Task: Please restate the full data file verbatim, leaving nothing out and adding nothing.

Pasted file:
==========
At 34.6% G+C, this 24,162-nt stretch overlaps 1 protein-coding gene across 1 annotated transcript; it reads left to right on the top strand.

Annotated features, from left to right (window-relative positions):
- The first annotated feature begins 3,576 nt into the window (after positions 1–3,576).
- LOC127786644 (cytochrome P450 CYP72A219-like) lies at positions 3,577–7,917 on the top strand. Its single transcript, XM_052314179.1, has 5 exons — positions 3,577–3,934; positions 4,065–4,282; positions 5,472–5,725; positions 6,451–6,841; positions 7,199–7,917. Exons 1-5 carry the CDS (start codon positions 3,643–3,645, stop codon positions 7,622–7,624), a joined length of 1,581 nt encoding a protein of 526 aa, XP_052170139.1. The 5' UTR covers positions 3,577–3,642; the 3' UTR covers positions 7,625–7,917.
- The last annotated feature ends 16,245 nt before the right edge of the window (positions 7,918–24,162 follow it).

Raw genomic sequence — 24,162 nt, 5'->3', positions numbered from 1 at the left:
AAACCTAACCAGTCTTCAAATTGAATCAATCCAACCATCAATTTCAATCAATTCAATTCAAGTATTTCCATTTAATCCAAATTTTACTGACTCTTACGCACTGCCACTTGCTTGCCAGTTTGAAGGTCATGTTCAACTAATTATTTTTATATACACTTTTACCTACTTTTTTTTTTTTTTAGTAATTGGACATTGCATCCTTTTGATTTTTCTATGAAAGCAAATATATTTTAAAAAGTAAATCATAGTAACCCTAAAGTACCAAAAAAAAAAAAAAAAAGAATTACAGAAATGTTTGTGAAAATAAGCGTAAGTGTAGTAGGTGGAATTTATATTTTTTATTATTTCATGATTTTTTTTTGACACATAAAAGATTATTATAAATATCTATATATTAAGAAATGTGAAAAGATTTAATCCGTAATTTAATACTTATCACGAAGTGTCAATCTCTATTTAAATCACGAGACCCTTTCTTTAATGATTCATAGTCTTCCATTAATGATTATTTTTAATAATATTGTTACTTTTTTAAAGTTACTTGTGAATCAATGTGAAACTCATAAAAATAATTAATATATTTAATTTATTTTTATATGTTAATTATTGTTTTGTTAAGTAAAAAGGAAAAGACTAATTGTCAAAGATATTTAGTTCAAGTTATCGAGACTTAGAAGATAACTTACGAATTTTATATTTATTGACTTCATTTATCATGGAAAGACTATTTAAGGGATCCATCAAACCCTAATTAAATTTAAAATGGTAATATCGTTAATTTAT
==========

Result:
At 34.6% G+C, this 24,162-nt stretch overlaps 1 protein-coding gene across 1 annotated transcript; it reads left to right on the top strand.

Annotated features, from left to right (window-relative positions):
- The first annotated feature begins 3,576 nt into the window (after positions 1–3,576).
- LOC127786644 (cytochrome P450 CYP72A219-like) lies at positions 3,577–7,917 on the top strand. Its single transcript, XM_052314179.1, has 5 exons — positions 3,577–3,934; positions 4,065–4,282; positions 5,472–5,725; positions 6,451–6,841; positions 7,199–7,917. Exons 1-5 carry the CDS (start codon positions 3,643–3,645, stop codon positions 7,622–7,624), a joined length of 1,581 nt encoding a protein of 526 aa, XP_052170139.1. The 5' UTR covers positions 3,577–3,642; the 3' UTR covers positions 7,625–7,917.
- The last annotated feature ends 16,245 nt before the right edge of the window (positions 7,918–24,162 follow it).

Raw genomic sequence — 24,162 nt, 5'->3', positions numbered from 1 at the left:
AAACCTAACCAGTCTTCAAATTGAATCAATCCAACCATCAATTTCAATCAATTCAATTCAAGTATTTCCATTTAATCCAAATTTTACTGACTCTTACGCACTGCCACTTGCTTGCCAGTTTGAAGGTCATGTTCAACTAATTATTTTTATATACACTTTTACCTACTTTTTTTTTTTTTTAGTAATTGGACATTGCATCCTTTTGATTTTTCTATGAAAGCAAATATATTTTAAAAAGTAAATCATAGTAACCCTAAAGTACCAAAAAAAAAAAAAAAAAGAATTACAGAAATGTTTGTGAAAATAAGCGTAAGTGTAGTAGGTGGAATTTATATTTTTTATTATTTCATGATTTTTTTTTGACACATAAAAGATTATTATAAATATCTATATATTAAGAAATGTGAAAAGATTTAATCCGTAATTTAATACTTATCACGAAGTGTCAATCTCTATTTAAATCACGAGACCCTTTCTTTAATGATTCATAGTCTTCCATTAATGATTATTTTTAATAATATTGTTACTTTTTTAAAGTTACTTGTGAATCAATGTGAAACTCATAAAAATAATTAATATATTTAATTTATTTTTATATGTTAATTATTGTTTTGTTAAGTAAAAAGGAAAAGACTAATTGTCAAAGATATTTAGTTCAAGTTATCGAGACTTAGAAGATAACTTACGAATTTTATATTTATTGACTTCATTTATCATGGAAAGACTATTTAAGGGATCCATCAAACCCTAATTAAATTTAAAATGGTAATATCGTTAATTTAT